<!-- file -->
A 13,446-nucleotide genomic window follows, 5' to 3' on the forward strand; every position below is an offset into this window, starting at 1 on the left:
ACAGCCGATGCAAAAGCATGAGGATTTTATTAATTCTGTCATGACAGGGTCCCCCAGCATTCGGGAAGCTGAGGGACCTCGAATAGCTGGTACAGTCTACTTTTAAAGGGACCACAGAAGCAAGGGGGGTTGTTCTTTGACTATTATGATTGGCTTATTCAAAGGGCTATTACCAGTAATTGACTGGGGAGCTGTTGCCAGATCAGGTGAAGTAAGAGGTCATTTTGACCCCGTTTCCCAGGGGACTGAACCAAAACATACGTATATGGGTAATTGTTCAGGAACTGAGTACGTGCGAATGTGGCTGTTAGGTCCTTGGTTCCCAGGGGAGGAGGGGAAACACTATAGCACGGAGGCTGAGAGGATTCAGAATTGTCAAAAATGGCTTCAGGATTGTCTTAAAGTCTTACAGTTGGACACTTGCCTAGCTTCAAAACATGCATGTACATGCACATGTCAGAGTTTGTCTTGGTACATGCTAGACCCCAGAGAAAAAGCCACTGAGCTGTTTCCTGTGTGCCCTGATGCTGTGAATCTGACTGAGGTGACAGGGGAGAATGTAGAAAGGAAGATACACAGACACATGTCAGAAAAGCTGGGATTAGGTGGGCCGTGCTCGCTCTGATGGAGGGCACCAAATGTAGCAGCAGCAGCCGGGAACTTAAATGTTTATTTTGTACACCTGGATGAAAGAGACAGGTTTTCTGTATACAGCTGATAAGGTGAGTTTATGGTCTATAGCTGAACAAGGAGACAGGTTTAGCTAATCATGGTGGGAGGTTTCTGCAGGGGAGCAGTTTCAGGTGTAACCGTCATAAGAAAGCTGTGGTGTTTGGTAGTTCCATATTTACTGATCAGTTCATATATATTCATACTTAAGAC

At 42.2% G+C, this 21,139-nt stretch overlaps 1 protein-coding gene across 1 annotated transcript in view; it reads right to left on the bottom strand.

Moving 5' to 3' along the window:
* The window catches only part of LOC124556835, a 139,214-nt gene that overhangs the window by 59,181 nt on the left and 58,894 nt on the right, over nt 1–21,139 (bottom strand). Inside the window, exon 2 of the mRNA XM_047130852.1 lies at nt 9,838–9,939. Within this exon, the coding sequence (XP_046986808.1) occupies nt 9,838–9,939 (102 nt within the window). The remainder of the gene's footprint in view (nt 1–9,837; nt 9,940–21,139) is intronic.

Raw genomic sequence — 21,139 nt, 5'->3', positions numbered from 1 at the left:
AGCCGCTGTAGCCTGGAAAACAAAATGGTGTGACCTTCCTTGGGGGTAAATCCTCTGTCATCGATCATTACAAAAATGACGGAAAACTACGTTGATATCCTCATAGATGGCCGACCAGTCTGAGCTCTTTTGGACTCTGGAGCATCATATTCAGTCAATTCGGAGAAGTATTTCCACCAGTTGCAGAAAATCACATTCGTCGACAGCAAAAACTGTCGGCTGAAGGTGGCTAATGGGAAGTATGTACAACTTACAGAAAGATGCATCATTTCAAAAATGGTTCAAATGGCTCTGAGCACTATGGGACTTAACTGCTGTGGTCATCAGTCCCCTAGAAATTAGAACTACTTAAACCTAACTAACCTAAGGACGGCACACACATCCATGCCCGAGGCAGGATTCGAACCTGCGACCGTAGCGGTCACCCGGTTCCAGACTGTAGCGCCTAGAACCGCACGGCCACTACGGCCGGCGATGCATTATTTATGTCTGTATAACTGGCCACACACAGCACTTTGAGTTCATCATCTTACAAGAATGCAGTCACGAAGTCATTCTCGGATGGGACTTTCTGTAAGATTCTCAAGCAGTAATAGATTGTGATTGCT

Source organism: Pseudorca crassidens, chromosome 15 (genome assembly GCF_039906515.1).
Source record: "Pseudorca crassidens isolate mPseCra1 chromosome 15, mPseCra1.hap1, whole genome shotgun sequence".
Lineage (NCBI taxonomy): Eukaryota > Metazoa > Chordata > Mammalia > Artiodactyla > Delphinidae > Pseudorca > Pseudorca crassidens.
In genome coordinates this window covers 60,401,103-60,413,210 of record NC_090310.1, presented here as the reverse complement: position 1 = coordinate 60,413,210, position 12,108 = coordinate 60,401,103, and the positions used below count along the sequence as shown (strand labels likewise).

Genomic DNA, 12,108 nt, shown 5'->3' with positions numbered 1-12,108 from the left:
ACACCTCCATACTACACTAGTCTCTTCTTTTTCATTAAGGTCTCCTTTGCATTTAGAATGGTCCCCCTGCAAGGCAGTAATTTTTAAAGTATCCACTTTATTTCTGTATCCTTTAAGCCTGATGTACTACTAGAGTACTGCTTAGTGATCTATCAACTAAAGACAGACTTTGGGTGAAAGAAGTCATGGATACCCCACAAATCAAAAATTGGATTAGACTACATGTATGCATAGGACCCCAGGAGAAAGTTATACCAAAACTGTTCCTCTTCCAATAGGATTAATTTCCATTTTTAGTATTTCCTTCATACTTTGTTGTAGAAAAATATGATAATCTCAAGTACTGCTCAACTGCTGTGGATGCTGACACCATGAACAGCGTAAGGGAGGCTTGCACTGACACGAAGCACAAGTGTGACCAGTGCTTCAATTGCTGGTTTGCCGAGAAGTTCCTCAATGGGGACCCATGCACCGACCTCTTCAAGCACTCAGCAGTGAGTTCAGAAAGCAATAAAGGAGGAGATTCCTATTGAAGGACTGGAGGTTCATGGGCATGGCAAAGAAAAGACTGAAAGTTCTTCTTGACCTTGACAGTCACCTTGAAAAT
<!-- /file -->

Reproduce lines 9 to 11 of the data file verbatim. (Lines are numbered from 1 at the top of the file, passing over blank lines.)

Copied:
Source record: "Pseudorca crassidens isolate mPseCra1 chromosome 15, mPseCra1.hap1, whole genome shotgun sequence".
Lineage (NCBI taxonomy): Eukaryota > Metazoa > Chordata > Mammalia > Artiodactyla > Delphinidae > Pseudorca > Pseudorca crassidens.
In genome coordinates this window covers 60,401,103-60,413,210 of record NC_090310.1, presented here as the reverse complement: position 1 = coordinate 60,413,210, position 12,108 = coordinate 60,401,103, and the positions used below count along the sequence as shown (strand labels likewise).